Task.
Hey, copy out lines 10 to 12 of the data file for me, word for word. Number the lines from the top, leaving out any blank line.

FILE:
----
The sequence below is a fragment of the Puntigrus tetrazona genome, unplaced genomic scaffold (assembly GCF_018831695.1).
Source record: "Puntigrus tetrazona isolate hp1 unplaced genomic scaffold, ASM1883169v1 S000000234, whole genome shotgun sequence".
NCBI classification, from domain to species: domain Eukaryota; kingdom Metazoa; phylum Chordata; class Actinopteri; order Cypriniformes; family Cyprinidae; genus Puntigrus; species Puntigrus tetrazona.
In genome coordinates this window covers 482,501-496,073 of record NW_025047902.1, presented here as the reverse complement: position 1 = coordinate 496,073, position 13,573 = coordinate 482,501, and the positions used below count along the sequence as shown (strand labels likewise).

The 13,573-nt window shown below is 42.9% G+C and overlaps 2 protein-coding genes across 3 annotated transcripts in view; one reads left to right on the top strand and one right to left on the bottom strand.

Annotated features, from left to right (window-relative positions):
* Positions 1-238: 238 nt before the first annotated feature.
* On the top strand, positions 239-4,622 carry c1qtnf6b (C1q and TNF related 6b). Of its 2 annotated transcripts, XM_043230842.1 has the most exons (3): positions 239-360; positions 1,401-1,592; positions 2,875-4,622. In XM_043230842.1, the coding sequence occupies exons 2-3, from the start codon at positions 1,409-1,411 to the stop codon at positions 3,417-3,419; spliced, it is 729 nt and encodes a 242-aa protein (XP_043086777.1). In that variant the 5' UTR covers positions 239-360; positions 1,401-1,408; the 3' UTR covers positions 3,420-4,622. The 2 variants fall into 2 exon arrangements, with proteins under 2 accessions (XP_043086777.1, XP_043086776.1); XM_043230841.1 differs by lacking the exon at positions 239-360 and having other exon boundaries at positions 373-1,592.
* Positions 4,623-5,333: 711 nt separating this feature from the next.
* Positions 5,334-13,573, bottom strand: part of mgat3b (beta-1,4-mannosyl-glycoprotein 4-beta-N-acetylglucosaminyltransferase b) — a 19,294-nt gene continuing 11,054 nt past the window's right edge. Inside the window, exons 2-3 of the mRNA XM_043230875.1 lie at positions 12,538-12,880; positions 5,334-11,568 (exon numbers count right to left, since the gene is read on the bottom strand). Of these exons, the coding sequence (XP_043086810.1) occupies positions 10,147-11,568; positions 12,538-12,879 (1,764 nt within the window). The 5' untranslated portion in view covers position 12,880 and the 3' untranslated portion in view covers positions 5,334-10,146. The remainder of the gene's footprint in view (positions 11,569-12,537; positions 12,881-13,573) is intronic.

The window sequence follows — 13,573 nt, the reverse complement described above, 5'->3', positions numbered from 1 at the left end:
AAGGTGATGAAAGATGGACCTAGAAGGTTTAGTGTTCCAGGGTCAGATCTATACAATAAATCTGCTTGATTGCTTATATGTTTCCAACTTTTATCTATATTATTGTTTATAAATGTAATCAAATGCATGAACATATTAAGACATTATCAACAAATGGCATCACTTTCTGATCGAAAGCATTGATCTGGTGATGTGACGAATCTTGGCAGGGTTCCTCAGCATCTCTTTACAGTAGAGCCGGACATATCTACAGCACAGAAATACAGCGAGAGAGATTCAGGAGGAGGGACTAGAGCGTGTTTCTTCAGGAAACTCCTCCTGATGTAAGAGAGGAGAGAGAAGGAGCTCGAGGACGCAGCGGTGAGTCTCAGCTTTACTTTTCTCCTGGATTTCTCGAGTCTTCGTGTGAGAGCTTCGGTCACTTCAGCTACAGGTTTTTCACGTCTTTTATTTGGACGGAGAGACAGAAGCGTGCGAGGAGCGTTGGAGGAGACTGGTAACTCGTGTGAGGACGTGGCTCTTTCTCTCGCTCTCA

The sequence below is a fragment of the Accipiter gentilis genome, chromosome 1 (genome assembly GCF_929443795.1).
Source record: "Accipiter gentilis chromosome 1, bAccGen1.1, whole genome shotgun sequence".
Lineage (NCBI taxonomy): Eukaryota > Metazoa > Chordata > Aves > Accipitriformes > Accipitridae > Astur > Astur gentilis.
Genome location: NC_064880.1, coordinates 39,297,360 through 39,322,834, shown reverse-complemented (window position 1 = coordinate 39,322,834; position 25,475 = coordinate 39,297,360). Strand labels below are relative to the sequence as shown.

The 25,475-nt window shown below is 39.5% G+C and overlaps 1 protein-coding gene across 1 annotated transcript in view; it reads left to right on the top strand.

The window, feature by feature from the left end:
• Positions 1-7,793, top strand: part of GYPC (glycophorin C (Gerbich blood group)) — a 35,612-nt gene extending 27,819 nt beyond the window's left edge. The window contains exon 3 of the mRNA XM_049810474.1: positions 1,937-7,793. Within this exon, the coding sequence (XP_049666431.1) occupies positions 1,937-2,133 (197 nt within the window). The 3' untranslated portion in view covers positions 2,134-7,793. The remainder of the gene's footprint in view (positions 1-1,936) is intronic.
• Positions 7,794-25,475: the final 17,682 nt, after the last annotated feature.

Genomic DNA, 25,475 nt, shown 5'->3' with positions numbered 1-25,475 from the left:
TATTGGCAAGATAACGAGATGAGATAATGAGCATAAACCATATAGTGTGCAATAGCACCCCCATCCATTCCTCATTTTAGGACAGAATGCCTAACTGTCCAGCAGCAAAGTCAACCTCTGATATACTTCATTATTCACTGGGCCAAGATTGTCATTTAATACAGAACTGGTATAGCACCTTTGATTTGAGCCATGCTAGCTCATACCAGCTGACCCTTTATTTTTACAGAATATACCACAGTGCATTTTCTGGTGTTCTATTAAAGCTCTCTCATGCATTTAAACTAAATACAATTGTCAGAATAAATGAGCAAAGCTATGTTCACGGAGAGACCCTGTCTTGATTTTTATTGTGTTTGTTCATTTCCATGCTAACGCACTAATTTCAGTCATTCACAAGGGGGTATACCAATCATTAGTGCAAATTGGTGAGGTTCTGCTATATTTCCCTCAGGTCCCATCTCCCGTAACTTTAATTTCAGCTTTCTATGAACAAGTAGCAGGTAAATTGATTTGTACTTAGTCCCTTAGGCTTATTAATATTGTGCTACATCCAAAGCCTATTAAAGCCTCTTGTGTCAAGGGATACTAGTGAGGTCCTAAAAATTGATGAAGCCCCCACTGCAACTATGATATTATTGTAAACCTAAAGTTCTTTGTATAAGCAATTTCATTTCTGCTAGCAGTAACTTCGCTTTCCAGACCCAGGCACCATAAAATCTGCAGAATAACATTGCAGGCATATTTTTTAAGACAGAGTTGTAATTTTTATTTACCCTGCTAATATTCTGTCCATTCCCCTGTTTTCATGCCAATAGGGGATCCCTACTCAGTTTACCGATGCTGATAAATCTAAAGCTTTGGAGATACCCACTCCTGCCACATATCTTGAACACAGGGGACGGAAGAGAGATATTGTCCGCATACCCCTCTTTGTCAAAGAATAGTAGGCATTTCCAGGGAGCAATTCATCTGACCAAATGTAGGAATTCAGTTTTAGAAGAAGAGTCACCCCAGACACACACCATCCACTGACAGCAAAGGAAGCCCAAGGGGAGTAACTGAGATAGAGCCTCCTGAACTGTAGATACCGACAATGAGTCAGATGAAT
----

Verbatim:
* Positions 5,334-13,573, bottom strand: part of mgat3b (beta-1,4-mannosyl-glycoprotein 4-beta-N-acetylglucosaminyltransferase b) — a 19,294-nt gene continuing 11,054 nt past the window's right edge. Inside the window, exons 2-3 of the mRNA XM_043230875.1 lie at positions 12,538-12,880; positions 5,334-11,568 (exon numbers count right to left, since the gene is read on the bottom strand). Of these exons, the coding sequence (XP_043086810.1) occupies positions 10,147-11,568; positions 12,538-12,879 (1,764 nt within the window). The 5' untranslated portion in view covers position 12,880 and the 3' untranslated portion in view covers positions 5,334-10,146. The remainder of the gene's footprint in view (positions 11,569-12,537; positions 12,881-13,573) is intronic.

The window sequence follows — 13,573 nt, the reverse complement described above, 5'->3', positions numbered from 1 at the left end:
AAGGTGATGAAAGATGGACCTAGAAGGTTTAGTGTTCCAGGGTCAGATCTATACAATAAATCTGCTTGATTGCTTATATGTTTCCAACTTTTATCTATATTATTGTTTATAAATGTAATCAAATGCATGAACATATTAAGACATTATCAACAAATGGCATCACTTTCTGATCGAAAGCATTGATCTGGTGATGTGACGAATCTTGGCAGGGTTCCTCAGCATCTCTTTACAGTAGAGCCGGACATATCTACAGCACAGAAATACAGCGAGAGAGATTCAGGAGGAGGGACTAGAGCGTGTTTCTTCAGGAAACTCCTCCTGATGTAAGAGAGGAGAGAGAAGGAGCTCGAGGACGCAGCGGTGAGTCTCAGCTTTACTTTTCTCCTGGATTTCTCGAGTCTTCGTGTGAGAGCTTCGGTCACTTCAGCTACAGGTTTTTCACGTCTTTTATTTGGACGGAGAGACAGAAGCGTGCGAGGAGCGTTGGAGGAGACTGGTAACTCGTGTGAGGACGTGGCTCTTTCTCTCGCTCTCA